You can sign up for Medicare online through the SSA website. Still working? You might be able to delay Medicare enrollment if you’re covered under a qualified group health plan through your employer or your spouse’s employer.

After you enroll in Medicare, SSA will send you a Welcome to Medicare booklet along with a red, white and blue Medicare membership card. If your card is lost or stolen, you’ll need to request a replacement card online from SSA by creating your personal my Social Security account or by calling 1-800-772-1213.

Once you’re enrolled, all your Medicare services and benefits will be handled by CMS — or a private health insurance company if you’re enrolled in a Medicare Advantage or a Part D plan.

Social Security collects most people’s Medicare premiums

Most people don’t get a bill from Medicare for their health coverage. Instead, their Part B premiums are automatically deducted from their monthly Social Security benefit. This happens for all beneficiaries who are enrolled in Social Security and Medicare Part B at the same time.

In 2024, the standard Part B premium is $174.70 a month. Medicare Part A has no monthly cost so long as either you or your spouse worked and paid Medicare taxes for at least 10 years.

If you’re enrolled in Part B but haven’t signed up for Social Security yet — maybe you’re waiting until age 70 to maximize your Social Security benefits — you’ll be billed quarterly by Medicare. If you don’t qualify for premium-free Part A, you’ll be billed monthly.

You can pay your bill online by logging into your Medicare account. You’ll be able to pay by credit card, debit card, or from your checking or savings account. You can learn about other payment options on the Medicare website.

If you receive coverage through a private Medicare Advantage or Part D drug plan, you get to choose whether to pay the insurance company directly or elect to have your premiums deducted from your Social Security check.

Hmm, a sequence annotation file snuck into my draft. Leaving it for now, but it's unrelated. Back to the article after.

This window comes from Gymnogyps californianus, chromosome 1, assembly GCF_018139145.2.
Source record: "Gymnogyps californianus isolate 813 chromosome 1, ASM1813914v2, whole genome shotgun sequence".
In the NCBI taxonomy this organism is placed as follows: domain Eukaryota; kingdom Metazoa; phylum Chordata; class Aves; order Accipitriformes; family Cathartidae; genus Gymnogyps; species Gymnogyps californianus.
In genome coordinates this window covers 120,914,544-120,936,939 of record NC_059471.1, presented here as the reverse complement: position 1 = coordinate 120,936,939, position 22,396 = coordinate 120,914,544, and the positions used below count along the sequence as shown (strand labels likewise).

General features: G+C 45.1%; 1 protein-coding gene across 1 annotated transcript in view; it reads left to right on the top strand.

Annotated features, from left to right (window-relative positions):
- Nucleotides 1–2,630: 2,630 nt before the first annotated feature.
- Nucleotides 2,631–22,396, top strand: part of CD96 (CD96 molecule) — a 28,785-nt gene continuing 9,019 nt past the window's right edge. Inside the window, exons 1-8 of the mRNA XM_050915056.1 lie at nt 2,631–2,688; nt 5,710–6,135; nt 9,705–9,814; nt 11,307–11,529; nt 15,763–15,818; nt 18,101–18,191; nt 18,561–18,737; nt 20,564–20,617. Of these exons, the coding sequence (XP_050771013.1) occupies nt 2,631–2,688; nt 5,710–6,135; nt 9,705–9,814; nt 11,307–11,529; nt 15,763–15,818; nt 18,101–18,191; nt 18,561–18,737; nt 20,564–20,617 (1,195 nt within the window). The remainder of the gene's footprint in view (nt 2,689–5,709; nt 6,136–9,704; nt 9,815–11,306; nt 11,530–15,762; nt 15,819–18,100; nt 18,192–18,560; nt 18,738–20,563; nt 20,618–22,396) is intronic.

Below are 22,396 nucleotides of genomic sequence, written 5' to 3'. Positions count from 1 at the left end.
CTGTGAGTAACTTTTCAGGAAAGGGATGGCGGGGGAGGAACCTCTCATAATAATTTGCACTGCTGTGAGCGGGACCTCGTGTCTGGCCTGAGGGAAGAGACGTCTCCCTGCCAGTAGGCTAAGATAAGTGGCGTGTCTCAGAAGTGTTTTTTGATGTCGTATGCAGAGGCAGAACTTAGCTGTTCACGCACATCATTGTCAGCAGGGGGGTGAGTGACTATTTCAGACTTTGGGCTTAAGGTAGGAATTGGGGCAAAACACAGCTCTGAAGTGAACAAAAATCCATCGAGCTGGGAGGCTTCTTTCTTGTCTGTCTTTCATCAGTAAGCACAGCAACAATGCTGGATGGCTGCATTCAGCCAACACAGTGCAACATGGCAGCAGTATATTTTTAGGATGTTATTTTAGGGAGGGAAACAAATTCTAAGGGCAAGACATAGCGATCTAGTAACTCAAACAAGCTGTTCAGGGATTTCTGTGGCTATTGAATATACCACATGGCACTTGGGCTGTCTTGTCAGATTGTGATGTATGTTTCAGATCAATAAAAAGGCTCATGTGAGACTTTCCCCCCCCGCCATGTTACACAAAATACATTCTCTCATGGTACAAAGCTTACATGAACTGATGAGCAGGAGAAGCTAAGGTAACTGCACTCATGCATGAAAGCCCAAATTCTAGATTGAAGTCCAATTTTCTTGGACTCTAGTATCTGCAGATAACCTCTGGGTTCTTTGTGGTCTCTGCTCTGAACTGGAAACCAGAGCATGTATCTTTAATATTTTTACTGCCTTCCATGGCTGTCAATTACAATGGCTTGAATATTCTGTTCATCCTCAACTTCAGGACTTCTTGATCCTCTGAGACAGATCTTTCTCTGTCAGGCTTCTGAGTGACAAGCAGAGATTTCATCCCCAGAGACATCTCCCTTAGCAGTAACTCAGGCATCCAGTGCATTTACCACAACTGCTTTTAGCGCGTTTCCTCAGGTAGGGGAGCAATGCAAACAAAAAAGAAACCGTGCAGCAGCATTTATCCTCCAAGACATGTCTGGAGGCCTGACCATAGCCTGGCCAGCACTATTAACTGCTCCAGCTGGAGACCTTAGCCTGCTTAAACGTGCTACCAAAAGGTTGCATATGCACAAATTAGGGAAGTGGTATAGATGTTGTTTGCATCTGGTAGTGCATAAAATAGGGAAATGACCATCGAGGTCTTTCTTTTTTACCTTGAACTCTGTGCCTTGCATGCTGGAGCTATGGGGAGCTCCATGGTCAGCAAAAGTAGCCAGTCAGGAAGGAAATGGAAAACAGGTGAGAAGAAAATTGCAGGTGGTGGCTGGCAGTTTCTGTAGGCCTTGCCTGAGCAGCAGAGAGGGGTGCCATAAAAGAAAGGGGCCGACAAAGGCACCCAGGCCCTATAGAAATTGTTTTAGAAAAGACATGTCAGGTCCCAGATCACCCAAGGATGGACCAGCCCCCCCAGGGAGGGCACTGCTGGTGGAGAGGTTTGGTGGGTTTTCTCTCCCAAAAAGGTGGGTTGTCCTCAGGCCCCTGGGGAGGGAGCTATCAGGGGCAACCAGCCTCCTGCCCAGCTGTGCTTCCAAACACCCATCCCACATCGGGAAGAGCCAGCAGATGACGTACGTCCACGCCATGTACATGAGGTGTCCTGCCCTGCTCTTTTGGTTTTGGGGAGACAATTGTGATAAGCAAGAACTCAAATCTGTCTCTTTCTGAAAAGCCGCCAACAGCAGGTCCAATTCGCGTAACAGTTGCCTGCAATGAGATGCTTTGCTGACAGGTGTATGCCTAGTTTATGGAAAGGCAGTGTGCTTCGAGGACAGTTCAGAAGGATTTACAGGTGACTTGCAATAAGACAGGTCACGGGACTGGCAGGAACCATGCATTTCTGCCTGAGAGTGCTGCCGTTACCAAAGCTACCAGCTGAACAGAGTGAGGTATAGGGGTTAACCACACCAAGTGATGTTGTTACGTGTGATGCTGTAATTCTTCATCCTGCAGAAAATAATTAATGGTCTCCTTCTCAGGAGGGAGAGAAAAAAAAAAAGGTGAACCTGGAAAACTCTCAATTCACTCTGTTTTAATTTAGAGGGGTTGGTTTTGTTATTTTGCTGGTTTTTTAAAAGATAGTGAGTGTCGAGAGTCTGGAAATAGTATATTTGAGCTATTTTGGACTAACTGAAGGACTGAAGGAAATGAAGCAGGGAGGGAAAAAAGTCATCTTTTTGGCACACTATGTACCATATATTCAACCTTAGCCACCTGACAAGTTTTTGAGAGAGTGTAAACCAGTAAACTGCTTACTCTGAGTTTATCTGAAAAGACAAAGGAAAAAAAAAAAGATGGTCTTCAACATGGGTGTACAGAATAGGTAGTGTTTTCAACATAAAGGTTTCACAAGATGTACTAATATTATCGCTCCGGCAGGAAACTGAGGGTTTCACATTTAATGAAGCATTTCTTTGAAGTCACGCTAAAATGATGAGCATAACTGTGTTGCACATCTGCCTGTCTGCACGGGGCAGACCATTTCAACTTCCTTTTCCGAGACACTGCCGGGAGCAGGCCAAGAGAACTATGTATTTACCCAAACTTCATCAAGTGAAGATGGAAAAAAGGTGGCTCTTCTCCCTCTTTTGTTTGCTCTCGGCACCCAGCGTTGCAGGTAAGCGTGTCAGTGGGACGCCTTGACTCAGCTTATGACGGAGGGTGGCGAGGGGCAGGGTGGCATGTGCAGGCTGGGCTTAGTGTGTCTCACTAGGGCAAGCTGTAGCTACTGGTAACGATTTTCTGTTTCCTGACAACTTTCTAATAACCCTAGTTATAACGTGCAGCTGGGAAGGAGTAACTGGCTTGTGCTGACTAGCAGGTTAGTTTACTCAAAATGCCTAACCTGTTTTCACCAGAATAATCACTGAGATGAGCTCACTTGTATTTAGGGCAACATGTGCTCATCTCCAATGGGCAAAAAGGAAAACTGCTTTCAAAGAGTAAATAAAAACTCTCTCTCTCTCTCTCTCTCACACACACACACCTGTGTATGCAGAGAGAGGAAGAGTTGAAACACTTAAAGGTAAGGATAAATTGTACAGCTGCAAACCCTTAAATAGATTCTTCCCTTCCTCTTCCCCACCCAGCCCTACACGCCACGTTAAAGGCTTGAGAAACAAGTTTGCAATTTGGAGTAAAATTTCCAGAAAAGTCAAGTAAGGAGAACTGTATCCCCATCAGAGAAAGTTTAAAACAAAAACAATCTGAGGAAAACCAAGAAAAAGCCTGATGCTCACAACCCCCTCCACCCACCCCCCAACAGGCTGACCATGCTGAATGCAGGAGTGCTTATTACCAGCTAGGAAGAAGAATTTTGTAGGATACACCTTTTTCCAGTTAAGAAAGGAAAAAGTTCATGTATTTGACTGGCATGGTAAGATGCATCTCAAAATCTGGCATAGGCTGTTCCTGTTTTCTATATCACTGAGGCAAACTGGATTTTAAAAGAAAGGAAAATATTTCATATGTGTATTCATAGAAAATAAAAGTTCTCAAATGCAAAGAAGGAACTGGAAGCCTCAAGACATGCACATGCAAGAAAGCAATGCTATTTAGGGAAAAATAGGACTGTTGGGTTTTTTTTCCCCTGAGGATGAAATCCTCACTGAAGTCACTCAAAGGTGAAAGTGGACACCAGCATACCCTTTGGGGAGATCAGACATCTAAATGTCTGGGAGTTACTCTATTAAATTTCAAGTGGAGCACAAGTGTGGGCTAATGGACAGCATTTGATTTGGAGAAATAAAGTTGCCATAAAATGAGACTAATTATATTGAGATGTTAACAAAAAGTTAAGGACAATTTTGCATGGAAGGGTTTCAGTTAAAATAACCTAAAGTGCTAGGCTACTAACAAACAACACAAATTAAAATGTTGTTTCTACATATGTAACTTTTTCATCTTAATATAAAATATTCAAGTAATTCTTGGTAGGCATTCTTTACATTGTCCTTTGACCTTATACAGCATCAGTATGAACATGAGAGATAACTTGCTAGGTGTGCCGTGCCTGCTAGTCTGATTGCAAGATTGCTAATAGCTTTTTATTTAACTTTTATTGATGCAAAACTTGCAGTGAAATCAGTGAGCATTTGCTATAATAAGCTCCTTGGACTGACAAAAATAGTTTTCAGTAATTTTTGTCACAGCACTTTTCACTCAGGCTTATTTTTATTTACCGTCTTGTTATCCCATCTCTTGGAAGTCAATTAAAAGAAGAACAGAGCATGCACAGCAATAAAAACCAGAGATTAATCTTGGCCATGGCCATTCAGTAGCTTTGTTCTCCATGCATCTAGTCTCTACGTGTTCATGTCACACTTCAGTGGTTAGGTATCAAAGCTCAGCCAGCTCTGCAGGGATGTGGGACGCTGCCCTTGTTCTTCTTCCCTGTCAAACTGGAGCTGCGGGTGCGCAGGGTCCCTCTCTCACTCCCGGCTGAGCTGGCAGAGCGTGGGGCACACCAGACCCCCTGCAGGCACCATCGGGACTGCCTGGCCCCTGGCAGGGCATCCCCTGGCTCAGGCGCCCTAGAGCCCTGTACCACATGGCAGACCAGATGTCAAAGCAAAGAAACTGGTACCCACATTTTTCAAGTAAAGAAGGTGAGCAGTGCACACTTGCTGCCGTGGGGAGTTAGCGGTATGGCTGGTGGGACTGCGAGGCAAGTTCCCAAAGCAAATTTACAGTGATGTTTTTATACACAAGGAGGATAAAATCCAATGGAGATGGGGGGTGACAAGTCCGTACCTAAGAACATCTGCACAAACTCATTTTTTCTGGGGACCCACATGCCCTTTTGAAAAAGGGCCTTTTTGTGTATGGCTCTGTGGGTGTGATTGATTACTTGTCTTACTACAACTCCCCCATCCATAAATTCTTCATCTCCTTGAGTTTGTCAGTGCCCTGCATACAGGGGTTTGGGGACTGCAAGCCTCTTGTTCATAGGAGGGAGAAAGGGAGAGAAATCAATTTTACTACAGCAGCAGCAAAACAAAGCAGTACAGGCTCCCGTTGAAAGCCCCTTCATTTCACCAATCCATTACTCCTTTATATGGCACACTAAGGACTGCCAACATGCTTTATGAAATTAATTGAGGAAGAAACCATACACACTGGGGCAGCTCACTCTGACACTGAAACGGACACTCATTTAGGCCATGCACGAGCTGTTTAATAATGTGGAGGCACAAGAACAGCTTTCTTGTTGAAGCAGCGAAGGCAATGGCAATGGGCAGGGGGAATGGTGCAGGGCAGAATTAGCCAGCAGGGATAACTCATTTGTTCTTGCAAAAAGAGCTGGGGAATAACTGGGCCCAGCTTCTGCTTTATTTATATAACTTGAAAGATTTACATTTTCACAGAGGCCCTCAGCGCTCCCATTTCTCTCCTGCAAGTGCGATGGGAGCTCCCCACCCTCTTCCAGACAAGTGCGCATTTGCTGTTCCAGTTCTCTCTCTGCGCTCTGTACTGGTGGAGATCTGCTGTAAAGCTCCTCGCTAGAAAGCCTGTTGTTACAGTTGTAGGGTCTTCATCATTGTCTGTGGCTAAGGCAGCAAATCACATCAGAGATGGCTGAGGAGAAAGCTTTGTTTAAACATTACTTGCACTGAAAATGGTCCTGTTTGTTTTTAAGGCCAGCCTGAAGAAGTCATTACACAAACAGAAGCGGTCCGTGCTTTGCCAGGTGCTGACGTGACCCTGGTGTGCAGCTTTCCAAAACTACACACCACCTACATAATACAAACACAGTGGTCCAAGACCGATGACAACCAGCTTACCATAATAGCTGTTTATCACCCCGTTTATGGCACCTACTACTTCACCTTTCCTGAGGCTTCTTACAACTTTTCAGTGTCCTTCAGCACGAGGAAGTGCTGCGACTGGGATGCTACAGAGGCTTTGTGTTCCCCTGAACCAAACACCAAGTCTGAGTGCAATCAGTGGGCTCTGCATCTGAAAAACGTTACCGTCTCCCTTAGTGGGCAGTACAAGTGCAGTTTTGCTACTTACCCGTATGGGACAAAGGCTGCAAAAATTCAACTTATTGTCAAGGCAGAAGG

Frequently asked questions (FAQ)

  • No, early retirees cannot begin their Medicare coverage prior to their seven-month initial enrollment period around their 65th birthday. Medicare is only available to younger people under the age of 65 if they have been collecting Social Security Disability Income (SSDI) for at least two years or have been diagnosed with End-Stage Renal Disease.
  • Medicare was born out of the Social Security Administration. The federal health insurance program was established as part of the Social Security Amendments of 1965, and the SSA oversaw the Medicare program for many years. In 1977, the Health Care Financing Administration was established to administer the Medicare and Medicaid programs, though SSA remained closely connected to Medicare.

    In 2001, the Health Care Financing Administration was renamed to the Centers for Medicare & Medicaid Services (CMS).  However, some functions — like enrollment and premium collection — remained with the SSA due to its massive existing infrastructure of handling enrollment for Social Security recipients.
  • The Centers for Medicare & Medicaid Services (CMS) oversees the administration of Medicare at the national level. CMS is also responsible for administering the State Children’s Health Insurance Program (SCHIP) and several other health-related programs. CMS is part of the Department of Health and Human Services. However, the Social Security Administration (SSA) assists CMS with Medicare enrollment and premium collection.
  • Not if you begin collecting Social Security prior to age 65. You only become eligible for Medicare starting three months prior to your 65th birthday. Social Security and Medicare don’t always begin at the same time. For example, you can enroll in Medicare at age 65, and wait to start collecting Social Security until you’re older.

Bottom line

Medicare and Social Security, though distinct federal programs, both help serve older and disabled Americans. The collaboration between SSA and CMS ensures a smoother Medicare enrollment and premium collection process. Through this partnership, both programs provide essential support and security to millions of Americans. By understanding the relationship between Social Security and Medicare, you can navigate benefits, enrollment and services more effectively and make more informed decisions.